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Phila.-area swing voters cynical, yet hopeful

A focus group of 10 middle-class mothers expressed profound cynicism about government, questioning whether the nation's leaders even understand their lives or have the desire to work together to benefit people like them, as they gathered Wednesday night in fluorescent-lit conference room in Bala Cynwyd Wednesday night.

Phila.-area swing voters cynical, yet hopeful

Walmart stores aim to boost store traffic, but the company also is pushing to raise online sales. (Lisa Poole / Associated Press)
Walmart stores aim to boost store traffic, but the company also is pushing to raise online sales. (Lisa Poole / Associated Press)

    The Wal-Mart Moms don’t expect much.

    A focus group of 10 middle-class mothers expressed profound cynicism about government, questioning whether the nation’s leaders even understand their lives or have the desire to work together to benefit people like them, as they gathered Wednesday night in fluorescent-lit  conference room in Bala Cynwyd Wednesday night.

    And yet beneath their pessimism were contrary sprigs of hope – that the economy is improving, and that President Obama and the Congress might accomplish something.

     “They may have a vague idea from reports but they don’t get what it is to live in a neighborhood where you don’t feel safe going out at night, or fighting for a job that you have the degree for, the job you can’t get,” Christine M., 30, a clerk-typist, said of politicians. She voted for Republican Mitt Romney for president.

     Katie M, who said she also backed Romney, expressed a sense of America in decline. “In everything, we’re not as good as we used to be,” said the 36-year-old resource manager and mother of three.

     The moderator played four clips from Obama’s Tuesday State of the Union address to gauge reactions. Most thought his proposal to wage the federal minimum wage to $9 an hour was a waste of time because nobody could live on even a full-time job paying that little. They liked the idea of universal pre-school, but questioned how it could be made affordable for people like them. Obama’s idea of making the U.S. a “manufacturing magnet” to create jobs got some praise, yet many had questions how it would work.

     “It’s encouraging, his speech, but then you hear it all the time,” Diane E., 51, a manager at a bulk-mailing company. “Also, watching it, you see the vice president in the back laughing and clapping and that other joker, that Republican dude, just sitting there. And you saw the group, some standing up and clapping and others just sitting there. That’s why nothing’s going to happen.”t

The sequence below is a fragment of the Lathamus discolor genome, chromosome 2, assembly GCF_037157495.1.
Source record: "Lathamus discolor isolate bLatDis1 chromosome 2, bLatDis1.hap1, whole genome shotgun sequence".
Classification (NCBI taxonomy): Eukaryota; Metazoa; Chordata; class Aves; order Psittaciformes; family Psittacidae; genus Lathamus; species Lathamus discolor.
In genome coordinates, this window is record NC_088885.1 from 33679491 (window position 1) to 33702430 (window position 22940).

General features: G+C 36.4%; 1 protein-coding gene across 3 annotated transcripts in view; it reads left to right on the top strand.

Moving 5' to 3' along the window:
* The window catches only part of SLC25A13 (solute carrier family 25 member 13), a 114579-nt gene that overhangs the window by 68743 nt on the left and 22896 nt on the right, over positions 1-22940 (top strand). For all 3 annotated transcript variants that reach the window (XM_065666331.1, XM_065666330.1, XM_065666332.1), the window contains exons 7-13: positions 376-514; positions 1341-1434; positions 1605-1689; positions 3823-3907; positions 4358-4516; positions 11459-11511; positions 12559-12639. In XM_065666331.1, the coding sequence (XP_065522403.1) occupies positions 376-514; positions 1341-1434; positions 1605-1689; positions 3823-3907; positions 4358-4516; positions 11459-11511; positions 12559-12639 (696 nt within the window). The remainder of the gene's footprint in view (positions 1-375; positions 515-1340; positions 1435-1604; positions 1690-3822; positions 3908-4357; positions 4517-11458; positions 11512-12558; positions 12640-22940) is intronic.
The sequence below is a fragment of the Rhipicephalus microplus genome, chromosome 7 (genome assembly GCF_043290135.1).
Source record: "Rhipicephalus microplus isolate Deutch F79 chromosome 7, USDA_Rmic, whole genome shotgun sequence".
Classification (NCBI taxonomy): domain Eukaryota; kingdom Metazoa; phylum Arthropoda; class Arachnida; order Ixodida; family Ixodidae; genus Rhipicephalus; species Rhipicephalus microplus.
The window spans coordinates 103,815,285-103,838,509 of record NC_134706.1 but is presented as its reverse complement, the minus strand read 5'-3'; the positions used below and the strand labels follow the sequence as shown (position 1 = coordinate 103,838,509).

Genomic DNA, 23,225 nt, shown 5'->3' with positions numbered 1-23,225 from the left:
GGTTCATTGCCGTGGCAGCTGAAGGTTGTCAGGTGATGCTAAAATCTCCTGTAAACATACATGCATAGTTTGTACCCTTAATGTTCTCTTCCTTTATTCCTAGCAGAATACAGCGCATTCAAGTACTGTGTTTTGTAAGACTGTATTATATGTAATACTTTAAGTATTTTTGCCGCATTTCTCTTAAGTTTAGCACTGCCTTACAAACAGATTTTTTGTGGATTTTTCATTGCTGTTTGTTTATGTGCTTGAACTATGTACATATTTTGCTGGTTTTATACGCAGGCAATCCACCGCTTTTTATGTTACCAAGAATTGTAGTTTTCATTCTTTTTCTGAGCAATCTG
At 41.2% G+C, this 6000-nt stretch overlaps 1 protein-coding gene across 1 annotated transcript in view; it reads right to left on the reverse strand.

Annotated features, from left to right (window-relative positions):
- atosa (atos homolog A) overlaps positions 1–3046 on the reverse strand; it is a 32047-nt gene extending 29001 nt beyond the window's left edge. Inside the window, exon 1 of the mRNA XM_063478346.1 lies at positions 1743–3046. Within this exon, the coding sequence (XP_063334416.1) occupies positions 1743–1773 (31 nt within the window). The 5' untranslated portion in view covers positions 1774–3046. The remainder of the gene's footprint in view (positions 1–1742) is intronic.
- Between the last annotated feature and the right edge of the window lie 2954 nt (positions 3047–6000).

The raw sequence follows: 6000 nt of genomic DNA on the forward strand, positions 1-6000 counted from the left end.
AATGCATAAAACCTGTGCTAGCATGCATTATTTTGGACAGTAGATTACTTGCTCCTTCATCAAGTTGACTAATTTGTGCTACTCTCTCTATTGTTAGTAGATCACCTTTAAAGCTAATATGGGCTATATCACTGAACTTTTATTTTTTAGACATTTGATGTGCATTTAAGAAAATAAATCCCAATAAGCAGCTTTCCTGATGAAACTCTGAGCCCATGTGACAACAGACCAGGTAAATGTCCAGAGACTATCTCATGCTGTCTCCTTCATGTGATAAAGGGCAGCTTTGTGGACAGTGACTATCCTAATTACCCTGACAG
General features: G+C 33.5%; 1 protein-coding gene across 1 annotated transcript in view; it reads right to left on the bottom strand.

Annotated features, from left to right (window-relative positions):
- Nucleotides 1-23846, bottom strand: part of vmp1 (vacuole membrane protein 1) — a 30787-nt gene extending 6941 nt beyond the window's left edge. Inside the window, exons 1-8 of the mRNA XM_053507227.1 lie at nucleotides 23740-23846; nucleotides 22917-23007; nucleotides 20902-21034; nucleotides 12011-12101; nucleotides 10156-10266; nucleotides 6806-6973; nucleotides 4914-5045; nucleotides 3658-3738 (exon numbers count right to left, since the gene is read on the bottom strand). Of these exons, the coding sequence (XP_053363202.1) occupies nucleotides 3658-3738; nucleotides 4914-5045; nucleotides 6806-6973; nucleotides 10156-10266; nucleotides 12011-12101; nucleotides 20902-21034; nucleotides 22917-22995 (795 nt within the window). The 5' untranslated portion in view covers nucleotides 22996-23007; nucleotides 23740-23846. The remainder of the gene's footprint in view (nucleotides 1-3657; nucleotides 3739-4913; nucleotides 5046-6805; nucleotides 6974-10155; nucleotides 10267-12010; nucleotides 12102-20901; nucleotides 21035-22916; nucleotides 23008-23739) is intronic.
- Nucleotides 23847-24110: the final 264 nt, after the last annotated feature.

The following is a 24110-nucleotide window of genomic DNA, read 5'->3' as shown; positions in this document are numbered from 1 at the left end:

The women, drawn from Philadelphia and its Pennsylvania suburbs, are Wal-Mart moms, coveted swing voters who shop at the discount superstore at least once a month and have children at home under the age of 18. Public Opinion Strategies, a Republican polling firm, and Momentum Analysis, a Democratic firm, have been studying the group extensively in opinion surveys and focus groups for the past four years.

     Like swing voters overall, the Wal-Mart moms broke for Obama in 2008, swung back to Republicans in the 2010 midterm elections for seats in Congress, and voted to reelect the president last year, though narrowly. They comprise about 27 percent of registered women voters, a 14-percent chunk of the whole electorate.

     Pollsters who have studied them say Wal-Mart moms are not particularly partisan. Most are between 18-44 years old, a plurality have household incomes of $60,000 or lower; half have a college education; 72 percent of them are married. More than two-thirds are white.

     Overall, the focus group of women in Bala Cynwyd could not identify a coherent Republican message, or sense of what the party’s congressional wing is offering as an alternative to Obama’s proposals. The one exception: several said “cutting taxes” or keeping them low was a top GOP priority.

    Most of them were not sympathetic to illegal immigrants and their desire for a path to citizenship. There was broad consensus in the group to take action to crack down on gun violence, though some of the women would emphasize mental-health care and others would go after assault weapons. They were skeptical of Obama’s call to act on climate change.

    At the end, though, when asked to write down how hopeful they were on a scale from one to 10, the scores were surprisingly high. “I believe at some point everybody’s going to have to sit down,” said Christine M., the clerk-typist.

Thomas Fitzgerald Inquirer Politics Writer
About this blog

Inquirer staff writer Thomas Fitzgerald blogs about national politics.

Reach Thomas at tfitzgerald@phillynews.com.

Tom Fitzgerald
Thomas Fitzgerald Inquirer Politics Writer
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